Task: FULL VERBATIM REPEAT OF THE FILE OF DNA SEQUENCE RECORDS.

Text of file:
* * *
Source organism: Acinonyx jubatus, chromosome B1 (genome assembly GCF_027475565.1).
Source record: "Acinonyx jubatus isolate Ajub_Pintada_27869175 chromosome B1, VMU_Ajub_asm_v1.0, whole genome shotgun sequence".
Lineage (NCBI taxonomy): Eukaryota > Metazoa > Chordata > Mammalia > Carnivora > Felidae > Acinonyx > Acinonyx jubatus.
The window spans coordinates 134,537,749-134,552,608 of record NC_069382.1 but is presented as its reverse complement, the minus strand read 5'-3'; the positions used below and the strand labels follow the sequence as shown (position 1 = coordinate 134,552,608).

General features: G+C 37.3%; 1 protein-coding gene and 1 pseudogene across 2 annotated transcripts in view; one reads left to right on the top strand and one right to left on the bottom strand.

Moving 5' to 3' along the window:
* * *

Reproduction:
Source organism: Acinonyx jubatus, chromosome B1 (genome assembly GCF_027475565.1).
Source record: "Acinonyx jubatus isolate Ajub_Pintada_27869175 chromosome B1, VMU_Ajub_asm_v1.0, whole genome shotgun sequence".
Lineage (NCBI taxonomy): Eukaryota > Metazoa > Chordata > Mammalia > Carnivora > Felidae > Acinonyx > Acinonyx jubatus.
The window spans coordinates 134,537,749-134,552,608 of record NC_069382.1 but is presented as its reverse complement, the minus strand read 5'-3'; the positions used below and the strand labels follow the sequence as shown (position 1 = coordinate 134,552,608).

General features: G+C 37.3%; 1 protein-coding gene and 1 pseudogene across 2 annotated transcripts in view; one reads left to right on the top strand and one right to left on the bottom strand.

Moving 5' to 3' along the window: